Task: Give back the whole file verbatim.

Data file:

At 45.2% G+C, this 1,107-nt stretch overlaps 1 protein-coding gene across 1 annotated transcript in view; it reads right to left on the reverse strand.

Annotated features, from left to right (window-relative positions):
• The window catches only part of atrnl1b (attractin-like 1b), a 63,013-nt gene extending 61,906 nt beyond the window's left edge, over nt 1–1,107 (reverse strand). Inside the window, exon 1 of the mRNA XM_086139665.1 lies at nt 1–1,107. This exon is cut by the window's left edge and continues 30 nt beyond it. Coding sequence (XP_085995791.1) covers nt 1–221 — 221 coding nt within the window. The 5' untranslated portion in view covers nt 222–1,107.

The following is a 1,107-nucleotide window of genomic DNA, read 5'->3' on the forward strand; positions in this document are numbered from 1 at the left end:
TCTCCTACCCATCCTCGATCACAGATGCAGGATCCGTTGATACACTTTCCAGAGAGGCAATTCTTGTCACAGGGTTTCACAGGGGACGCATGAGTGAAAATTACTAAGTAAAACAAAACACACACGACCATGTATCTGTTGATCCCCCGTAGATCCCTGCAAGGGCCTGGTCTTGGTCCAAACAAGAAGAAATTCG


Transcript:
At 45.2% G+C, this 1,107-nt stretch overlaps 1 protein-coding gene across 1 annotated transcript in view; it reads right to left on the reverse strand.

Annotated features, from left to right (window-relative positions):
• The window catches only part of atrnl1b (attractin-like 1b), a 63,013-nt gene extending 61,906 nt beyond the window's left edge, over nt 1–1,107 (reverse strand). Inside the window, exon 1 of the mRNA XM_086139665.1 lies at nt 1–1,107. This exon is cut by the window's left edge and continues 30 nt beyond it. Coding sequence (XP_085995791.1) covers nt 1–221 — 221 coding nt within the window. The 5' untranslated portion in view covers nt 222–1,107.

The following is a 1,107-nucleotide window of genomic DNA, read 5'->3' on the forward strand; positions in this document are numbered from 1 at the left end:
TCTCCTACCCATCCTCGATCACAGATGCAGGATCCGTTGATACACTTTCCAGAGAGGCAATTCTTGTCACAGGGTTTCACAGGGGACGCATGAGTGAAAATTACTAAGTAAAACAAAACACACACGACCATGTATCTGTTGATCCCCCGTAGATCCCTGCAAGGGCCTGGTCTTGGTCCAAACAAGAAGAAATTCG